Thursday, 28 January 2016

Dave Riese.

Today, I'd like to welcome Dave Riese, author of “Echo from Mount Royal” to The Thursday Interview. Before we get started, a quick intro!  

I grew up in Arlington, Massachusetts. I attended Bates College in Lewiston, Maine, majoring in English literature. During my junior year, I studied at Oxford University and travelled in Europe. After graduating in 1968, I enlisted in the Air Force, avoiding my draft board's kind invitation to join the army and travel to Vietnam. I married Susan, my high school girlfriend, during leave. Discharged from the military in 1972, I became a computer programmer. I began writing short stories and a novel, but wasn’t disciplined enough to write much over the next 25 years. After 35 years in information technology, I retired in the spring of 2012. I had a long talk with myself, “If you want to publish a book, you’d better take writing seriously.” My wife and I live north of Boston. We have a son and daughter and four grandchildren.

OK - HERE WE GO !!  

No.1 Would you break the law to save a loved one? .. Why?
I would steal food to feed a friend or member of my family. I would perjure myself if it meant keeping a loved one from going to prison. The decision to break the law is more difficult when it comes to taking the life of another person. I hope I never face that decision. However to protect the life of a loved one or an innocent person threatened with death, I hope I would have the courage to act. In those cases I’d have no problem intellectually with killing, but emotionally it would be very difficult under any circumstances. But I know in emergencies, one acts on adrenalin and rational thought may not have much effect.

No.2 What is the difference between being alive and truly living?
Everyone is alive. That is the simple definition. Even if one is in a coma or on the edge of death, one is alive. However to be ‘truly’ alive is completely different. It depends on the emotional reactions, the inner imagination, the confidence to seize an opportunity, and the courage to attempt something new to change a lifestyle. We all have different ideas of what being truly alive means. What is satisfying for me, may be unimaginable for someone else. Some may consider wealth, fame, artistic achievement, outdoor adventure, contemplating nature or praying as the foundation for their feelings of being truly alive. Those we think of as being ‘truly’ alive, may not feel that way themselves. And the opposite is true. One can only look at one’s own life to make a judgment.

No.3 What motivates you to write?
At the basic level, I have no choice. I must right to maintain my emotional balance in the world. Writing is one way I surmount the difficult periods in my life. I sublimate my experiences which become the fertilizer of my imagination and the source of character and plot. If I do not write for several days, I become moody, angry, depressed, and introverted (more than usual). I feel like I am accomplishing nothing worthwhile, that I’ll never have the will to write again, or worse, that I am losing my skills as a writer. At a higher level, I write because only then do I feel truly alive. (See question two.) I forget all the annoyances of everyday, the disappointments, and the dreaded events of the future. I slip into my subconscious and live in my characters, giving them parts of myself but also letting them tell me what they need. When I finish for the day, the sense of satisfaction is so overwhelming that I see the world as a happier place where problems can be solved and one’s fears are inconsequential. And then it starts all over again the next morning... At the highest level, I write to express my thoughts for other people to read. I’m happy to know that my writing interests them, and that, for a short while, I’ve pulled them out of their lives into mine and the lives of my characters.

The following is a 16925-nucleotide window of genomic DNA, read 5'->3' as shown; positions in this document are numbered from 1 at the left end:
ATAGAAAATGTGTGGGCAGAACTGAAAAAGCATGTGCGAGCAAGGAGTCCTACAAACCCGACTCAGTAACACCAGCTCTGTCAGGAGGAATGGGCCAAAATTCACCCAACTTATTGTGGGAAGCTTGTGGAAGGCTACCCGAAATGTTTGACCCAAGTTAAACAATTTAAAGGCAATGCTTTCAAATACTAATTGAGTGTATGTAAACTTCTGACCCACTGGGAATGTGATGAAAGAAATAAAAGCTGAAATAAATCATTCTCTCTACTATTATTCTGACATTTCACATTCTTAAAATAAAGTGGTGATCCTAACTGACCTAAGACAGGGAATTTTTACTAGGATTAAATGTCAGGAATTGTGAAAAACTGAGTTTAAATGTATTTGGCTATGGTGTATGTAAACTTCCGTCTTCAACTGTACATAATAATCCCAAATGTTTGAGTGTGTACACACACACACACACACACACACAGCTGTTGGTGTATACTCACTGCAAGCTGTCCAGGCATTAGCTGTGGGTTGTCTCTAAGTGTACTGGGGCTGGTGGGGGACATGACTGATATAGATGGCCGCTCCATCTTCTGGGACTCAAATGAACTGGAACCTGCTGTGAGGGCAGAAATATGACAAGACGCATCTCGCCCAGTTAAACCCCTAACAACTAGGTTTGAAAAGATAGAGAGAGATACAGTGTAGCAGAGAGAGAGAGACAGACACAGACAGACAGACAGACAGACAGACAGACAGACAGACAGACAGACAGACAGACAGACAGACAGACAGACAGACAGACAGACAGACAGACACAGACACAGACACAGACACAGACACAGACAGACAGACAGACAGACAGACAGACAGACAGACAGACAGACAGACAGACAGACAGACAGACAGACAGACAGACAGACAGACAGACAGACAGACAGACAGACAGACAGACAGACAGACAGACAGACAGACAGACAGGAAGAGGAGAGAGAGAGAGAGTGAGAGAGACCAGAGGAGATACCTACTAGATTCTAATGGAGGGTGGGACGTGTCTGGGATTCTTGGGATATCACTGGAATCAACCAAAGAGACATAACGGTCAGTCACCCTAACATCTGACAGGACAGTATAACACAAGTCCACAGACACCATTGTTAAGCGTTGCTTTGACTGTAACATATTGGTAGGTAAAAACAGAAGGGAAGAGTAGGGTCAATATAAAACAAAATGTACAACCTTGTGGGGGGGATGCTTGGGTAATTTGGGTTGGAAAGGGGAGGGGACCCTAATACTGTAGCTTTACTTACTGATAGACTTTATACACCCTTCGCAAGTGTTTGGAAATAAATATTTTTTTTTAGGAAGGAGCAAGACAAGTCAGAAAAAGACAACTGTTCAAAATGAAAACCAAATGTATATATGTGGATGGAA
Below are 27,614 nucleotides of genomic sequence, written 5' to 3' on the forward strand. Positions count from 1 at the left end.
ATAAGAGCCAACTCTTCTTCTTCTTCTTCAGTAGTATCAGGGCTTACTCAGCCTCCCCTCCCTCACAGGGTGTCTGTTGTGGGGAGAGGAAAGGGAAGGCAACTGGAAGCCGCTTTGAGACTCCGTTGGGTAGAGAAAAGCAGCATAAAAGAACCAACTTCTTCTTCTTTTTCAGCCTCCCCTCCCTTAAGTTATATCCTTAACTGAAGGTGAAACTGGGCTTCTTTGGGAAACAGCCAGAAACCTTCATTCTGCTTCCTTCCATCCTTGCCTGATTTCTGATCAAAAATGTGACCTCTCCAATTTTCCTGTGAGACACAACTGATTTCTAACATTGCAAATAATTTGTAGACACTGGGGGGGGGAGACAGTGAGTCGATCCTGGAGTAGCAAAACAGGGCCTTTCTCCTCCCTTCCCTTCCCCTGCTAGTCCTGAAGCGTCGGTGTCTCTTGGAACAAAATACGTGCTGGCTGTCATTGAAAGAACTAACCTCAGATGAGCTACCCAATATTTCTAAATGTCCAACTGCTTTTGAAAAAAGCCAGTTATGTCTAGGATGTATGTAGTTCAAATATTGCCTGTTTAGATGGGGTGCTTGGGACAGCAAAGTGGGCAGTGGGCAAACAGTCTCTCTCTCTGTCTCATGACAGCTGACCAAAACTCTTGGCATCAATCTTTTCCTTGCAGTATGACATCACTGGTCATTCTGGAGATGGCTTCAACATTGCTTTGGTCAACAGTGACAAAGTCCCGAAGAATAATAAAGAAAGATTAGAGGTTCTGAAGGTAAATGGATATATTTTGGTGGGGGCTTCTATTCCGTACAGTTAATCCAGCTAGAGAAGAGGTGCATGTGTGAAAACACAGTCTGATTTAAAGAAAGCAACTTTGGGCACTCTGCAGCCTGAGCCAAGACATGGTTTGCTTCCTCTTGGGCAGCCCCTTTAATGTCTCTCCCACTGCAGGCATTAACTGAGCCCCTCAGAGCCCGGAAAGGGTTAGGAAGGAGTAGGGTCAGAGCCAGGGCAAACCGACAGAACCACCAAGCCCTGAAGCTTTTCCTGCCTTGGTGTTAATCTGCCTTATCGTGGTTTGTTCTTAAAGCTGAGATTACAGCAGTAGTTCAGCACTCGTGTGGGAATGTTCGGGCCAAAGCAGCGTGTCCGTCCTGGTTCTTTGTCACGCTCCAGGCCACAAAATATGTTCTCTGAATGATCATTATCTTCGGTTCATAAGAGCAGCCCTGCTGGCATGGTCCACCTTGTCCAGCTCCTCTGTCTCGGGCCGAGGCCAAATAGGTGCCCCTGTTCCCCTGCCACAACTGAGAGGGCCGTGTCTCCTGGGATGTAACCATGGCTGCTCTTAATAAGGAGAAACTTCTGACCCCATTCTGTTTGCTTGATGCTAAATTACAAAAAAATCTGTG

No.4 Why do humans want children?
The cynical answer is “I need someone to take care of me in old age.” This is a false hope since some children desert their parents or are unable to help or care for them. Another reason might be that we want to make sure that the human race continues. However given the overpopulation of the earth, this is no excuse. Finally, we might have children to please our parents, to be like our friends, or worse, to live in our child and create the life we wished that we’d had. Instead there is something hardwired in our DNA that ensures that the species continues. In earlier times, it was unquestionably assumed one would have children, and that is true to some degree in the modern age. However, the modern question is more when and how many children one wants. The question should be “Why do humans NOT want children.”